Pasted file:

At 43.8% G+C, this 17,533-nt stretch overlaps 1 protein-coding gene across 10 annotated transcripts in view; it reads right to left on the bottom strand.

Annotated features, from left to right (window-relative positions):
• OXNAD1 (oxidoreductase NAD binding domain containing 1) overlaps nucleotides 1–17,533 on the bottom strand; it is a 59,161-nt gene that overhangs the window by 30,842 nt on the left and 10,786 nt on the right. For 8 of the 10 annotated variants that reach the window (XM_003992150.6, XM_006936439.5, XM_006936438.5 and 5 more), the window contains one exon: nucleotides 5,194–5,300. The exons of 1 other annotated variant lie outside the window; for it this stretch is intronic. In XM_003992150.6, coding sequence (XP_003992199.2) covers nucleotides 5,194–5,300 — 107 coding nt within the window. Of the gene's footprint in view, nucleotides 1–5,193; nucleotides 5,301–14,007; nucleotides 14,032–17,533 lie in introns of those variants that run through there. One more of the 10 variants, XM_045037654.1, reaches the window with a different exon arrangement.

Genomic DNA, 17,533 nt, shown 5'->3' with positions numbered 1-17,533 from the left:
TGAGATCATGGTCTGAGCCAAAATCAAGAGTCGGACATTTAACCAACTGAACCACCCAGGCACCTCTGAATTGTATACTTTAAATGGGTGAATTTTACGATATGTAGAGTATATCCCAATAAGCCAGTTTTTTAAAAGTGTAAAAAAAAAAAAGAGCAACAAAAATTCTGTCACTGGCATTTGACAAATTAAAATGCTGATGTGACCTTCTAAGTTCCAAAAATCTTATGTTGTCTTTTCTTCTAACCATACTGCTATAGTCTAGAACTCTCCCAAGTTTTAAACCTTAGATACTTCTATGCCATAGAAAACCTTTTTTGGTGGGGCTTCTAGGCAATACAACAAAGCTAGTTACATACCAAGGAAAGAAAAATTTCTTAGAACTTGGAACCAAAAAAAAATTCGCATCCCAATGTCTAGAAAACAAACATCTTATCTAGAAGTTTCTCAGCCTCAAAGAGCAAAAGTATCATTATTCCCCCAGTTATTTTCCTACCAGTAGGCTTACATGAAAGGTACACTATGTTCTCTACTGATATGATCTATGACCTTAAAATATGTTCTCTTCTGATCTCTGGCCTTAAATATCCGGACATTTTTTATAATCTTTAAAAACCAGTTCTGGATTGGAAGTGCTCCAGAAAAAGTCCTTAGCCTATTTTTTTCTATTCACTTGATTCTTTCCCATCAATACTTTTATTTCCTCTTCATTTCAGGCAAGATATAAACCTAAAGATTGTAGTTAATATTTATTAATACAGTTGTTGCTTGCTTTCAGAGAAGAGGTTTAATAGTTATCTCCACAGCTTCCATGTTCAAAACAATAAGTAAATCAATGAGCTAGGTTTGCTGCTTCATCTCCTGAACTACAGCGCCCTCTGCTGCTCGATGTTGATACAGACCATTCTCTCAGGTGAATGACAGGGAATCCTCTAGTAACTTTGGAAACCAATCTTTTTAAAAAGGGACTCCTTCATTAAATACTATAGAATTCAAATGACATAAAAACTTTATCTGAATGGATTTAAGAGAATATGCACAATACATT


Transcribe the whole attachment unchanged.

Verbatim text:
At 43.8% G+C, this 17,533-nt stretch overlaps 1 protein-coding gene across 10 annotated transcripts in view; it reads right to left on the bottom strand.

Annotated features, from left to right (window-relative positions):
• OXNAD1 (oxidoreductase NAD binding domain containing 1) overlaps nucleotides 1–17,533 on the bottom strand; it is a 59,161-nt gene that overhangs the window by 30,842 nt on the left and 10,786 nt on the right. For 8 of the 10 annotated variants that reach the window (XM_003992150.6, XM_006936439.5, XM_006936438.5 and 5 more), the window contains one exon: nucleotides 5,194–5,300. The exons of 1 other annotated variant lie outside the window; for it this stretch is intronic. In XM_003992150.6, coding sequence (XP_003992199.2) covers nucleotides 5,194–5,300 — 107 coding nt within the window. Of the gene's footprint in view, nucleotides 1–5,193; nucleotides 5,301–14,007; nucleotides 14,032–17,533 lie in introns of those variants that run through there. One more of the 10 variants, XM_045037654.1, reaches the window with a different exon arrangement.

Genomic DNA, 17,533 nt, shown 5'->3' with positions numbered 1-17,533 from the left:
TGAGATCATGGTCTGAGCCAAAATCAAGAGTCGGACATTTAACCAACTGAACCACCCAGGCACCTCTGAATTGTATACTTTAAATGGGTGAATTTTACGATATGTAGAGTATATCCCAATAAGCCAGTTTTTTAAAAGTGTAAAAAAAAAAAAGAGCAACAAAAATTCTGTCACTGGCATTTGACAAATTAAAATGCTGATGTGACCTTCTAAGTTCCAAAAATCTTATGTTGTCTTTTCTTCTAACCATACTGCTATAGTCTAGAACTCTCCCAAGTTTTAAACCTTAGATACTTCTATGCCATAGAAAACCTTTTTTGGTGGGGCTTCTAGGCAATACAACAAAGCTAGTTACATACCAAGGAAAGAAAAATTTCTTAGAACTTGGAACCAAAAAAAAATTCGCATCCCAATGTCTAGAAAACAAACATCTTATCTAGAAGTTTCTCAGCCTCAAAGAGCAAAAGTATCATTATTCCCCCAGTTATTTTCCTACCAGTAGGCTTACATGAAAGGTACACTATGTTCTCTACTGATATGATCTATGACCTTAAAATATGTTCTCTTCTGATCTCTGGCCTTAAATATCCGGACATTTTTTATAATCTTTAAAAACCAGTTCTGGATTGGAAGTGCTCCAGAAAAAGTCCTTAGCCTATTTTTTTCTATTCACTTGATTCTTTCCCATCAATACTTTTATTTCCTCTTCATTTCAGGCAAGATATAAACCTAAAGATTGTAGTTAATATTTATTAATACAGTTGTTGCTTGCTTTCAGAGAAGAGGTTTAATAGTTATCTCCACAGCTTCCATGTTCAAAACAATAAGTAAATCAATGAGCTAGGTTTGCTGCTTCATCTCCTGAACTACAGCGCCCTCTGCTGCTCGATGTTGATACAGACCATTCTCTCAGGTGAATGACAGGGAATCCTCTAGTAACTTTGGAAACCAATCTTTTTAAAAAGGGACTCCTTCATTAAATACTATAGAATTCAAATGACATAAAAACTTTATCTGAATGGATTTAAGAGAATATGCACAATACATT